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The Current State of the Hearthstone Competitive Scene

Disclaimer: A lot of the ideas I use in this article come from different members of the Hearthstone community. Special mention goes to Dan “Frodan” Chou, his words on Value Town were the inspiration for writing this article.

This week was an intense week for Hearthstone, Na ‘Vi unexpectedly disbanded their Hearthstone team and Archon is no more. In the threads about these events a lot of people were shouting at the fact Hearthstone is dying and that the current state of the game cannot support a competitive format. Additionally, discontented tweets from pro players about the state of the game continue piling on, it seems the competitive community is starting an uprising against the creators.

I will admit that my first reaction was similar to the one the community had, I thought the rats are jumping the sinking ship. On Wednesday night after I finished watching Value Town, a show hosted by Chris “ChanManV” Chan, I changed my mind. I was convinced by what Dan “Frodan” Chou said, Hearthstone is maturing this is just a transitioning period. Later that night one of the people I respect the most in the scene, Andrey “Reynad” Yanyuk, claimed that Hearthstone is in a better position than most esports and we haven’t even peaked yet. This made me think. As an outsider to the scene I have to bow my head to these pillars that have been here since the start, their opinion is obviously much more educated than mine. So as a philosophy graduate I took their words and tried to make sense out of them, this is what I came up with.

These are the Rough Times

Hearthstone is a really young esport. Compare it to League of Legends: the game was released the 27th October 2009, it wasn’t until 6th of August 2012 the first LCS season was announced. Before that there was outside organizers participating in the scene as they saw potential. Hearthstone was released the 11th March 2014, in 2014 we already had massive prize pools and Blizzcon was a huge success. The year after the trend continued going, tournaments were pulling in absurd amount of viewers. This was until the post League of Explorers metagame when the scene slowly went into decline. This is not because the esport side is dying, to the opposite of this, like Frodan said the initial excitement has died out a bit and now it has to developed into a more mature scene.

This is a bit akin to a relationship, if you have ever been in a long term one you will know what I mean. The first few months are the honey moon period, everything is exciting and you cannot see any of the flaws in the significant other. After a few months the excitement dies down, this is the moment the relationship is set to the test. It either dies out because the people in the relationship couldn’t transition to the maturation of the relationship, or it will blossom in something even better, with more trust and engagement from both people involved. In some sense the transition stage can be called the puberty of the relationship,so we could say we are living in the puberty of Hearthstone.

So what do I think we need? We need the major exponents from the competitive scene to cohere together and invest in the future of the esport. I heard Aleksandr “Kolento” Malsh say it was not worth it attending tournaments for him, he makes more money streaming. This is absolutely absurd because going to tournaments should be seen as an investment into the scene that will profit you in the long run. If major names attend tournaments more viewers will be attracted to following the competition, it is only natural to want to see your favourite player compete. This results in more sponsors, thus money, into the scene and helps the scene flourish as a whole. More money = more events and enjoyment.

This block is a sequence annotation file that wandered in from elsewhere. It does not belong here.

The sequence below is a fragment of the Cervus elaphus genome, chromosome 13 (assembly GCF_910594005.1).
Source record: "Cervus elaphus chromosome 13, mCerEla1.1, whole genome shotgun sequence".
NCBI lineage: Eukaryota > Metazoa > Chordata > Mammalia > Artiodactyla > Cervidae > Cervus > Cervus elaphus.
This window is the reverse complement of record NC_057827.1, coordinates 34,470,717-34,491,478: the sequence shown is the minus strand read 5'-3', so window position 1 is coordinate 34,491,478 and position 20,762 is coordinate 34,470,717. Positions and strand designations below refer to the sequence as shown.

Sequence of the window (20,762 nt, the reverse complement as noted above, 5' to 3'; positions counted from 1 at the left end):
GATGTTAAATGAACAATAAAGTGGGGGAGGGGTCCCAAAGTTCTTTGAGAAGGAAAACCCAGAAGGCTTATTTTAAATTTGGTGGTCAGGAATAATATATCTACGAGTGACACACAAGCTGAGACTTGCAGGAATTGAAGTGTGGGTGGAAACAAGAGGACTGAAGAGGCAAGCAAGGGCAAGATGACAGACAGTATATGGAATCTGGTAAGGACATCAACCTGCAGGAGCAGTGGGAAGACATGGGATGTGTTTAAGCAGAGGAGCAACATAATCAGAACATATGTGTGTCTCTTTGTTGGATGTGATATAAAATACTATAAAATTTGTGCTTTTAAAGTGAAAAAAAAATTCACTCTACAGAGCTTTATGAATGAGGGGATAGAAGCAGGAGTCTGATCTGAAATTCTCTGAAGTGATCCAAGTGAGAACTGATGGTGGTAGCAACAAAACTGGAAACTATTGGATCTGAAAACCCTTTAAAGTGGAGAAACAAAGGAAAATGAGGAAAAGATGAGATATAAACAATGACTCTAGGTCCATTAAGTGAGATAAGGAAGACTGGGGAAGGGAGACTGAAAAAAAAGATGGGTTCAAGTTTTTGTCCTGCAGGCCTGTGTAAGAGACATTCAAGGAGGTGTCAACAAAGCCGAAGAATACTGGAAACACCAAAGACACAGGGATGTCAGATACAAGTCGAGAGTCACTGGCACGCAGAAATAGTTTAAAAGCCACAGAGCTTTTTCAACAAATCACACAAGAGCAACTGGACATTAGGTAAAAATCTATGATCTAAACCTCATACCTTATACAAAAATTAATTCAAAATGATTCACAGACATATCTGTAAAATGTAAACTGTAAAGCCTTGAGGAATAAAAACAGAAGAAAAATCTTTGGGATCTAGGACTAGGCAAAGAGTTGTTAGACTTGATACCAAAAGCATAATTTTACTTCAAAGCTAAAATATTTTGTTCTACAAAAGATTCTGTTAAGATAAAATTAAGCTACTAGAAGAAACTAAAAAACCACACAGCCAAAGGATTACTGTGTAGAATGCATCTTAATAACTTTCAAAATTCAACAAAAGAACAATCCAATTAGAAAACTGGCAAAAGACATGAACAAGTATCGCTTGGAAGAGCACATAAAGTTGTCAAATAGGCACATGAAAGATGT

Additionally we also need the dev team for Hearthstone to step up their game, it would be absurd to claim they are without fault. If they manage to make a game which can host a healthy competitive scene whilst also pleasing the casual player they will have done gods work, it is hard but I trust they can do it. All we need is a couple of good expansions and balance changes to make the game a good grounds for competition.

Above all we are in the hands of people like Reynad, owner of Tempostorm, and Steve “Buyaka” Maida, owner of Luminosity gaming, to direct the scene in the right direction. They are the people that most of all have the potential to make the scene really flourish, they need to attract sponsors and show how much this game can give. Obviously it is a hard job, they need the support from the players and the development team but if they have it I think they can potentially reshape the Hearthstone landscape.

Overall it is not something one single person can do, the scene should work together and everybody should try to give their input to improve it. Be it pro players attending more tournaments or the dev team communicating and making more balance changes, Hearthstone needs to be seen as a huge group project.

The Potential

Something which I really wanted to talk about is Frodan’s claim that the sponsorship potential for Hearthstone is higher than in any other esport. Whilst you can still advertise video games, mice and keyboards, the people who watch Hearthstone streams are usually avid gamers, you can also expand sponsorship in areas such as food and beverages. Playing Hearthstone at the highest levels doesn’t require mechanical skills, eating or drinking whilst playing legend games is possible. What this means is that businesses could be attracted by the idea of making players place their products in exchange for monetary support.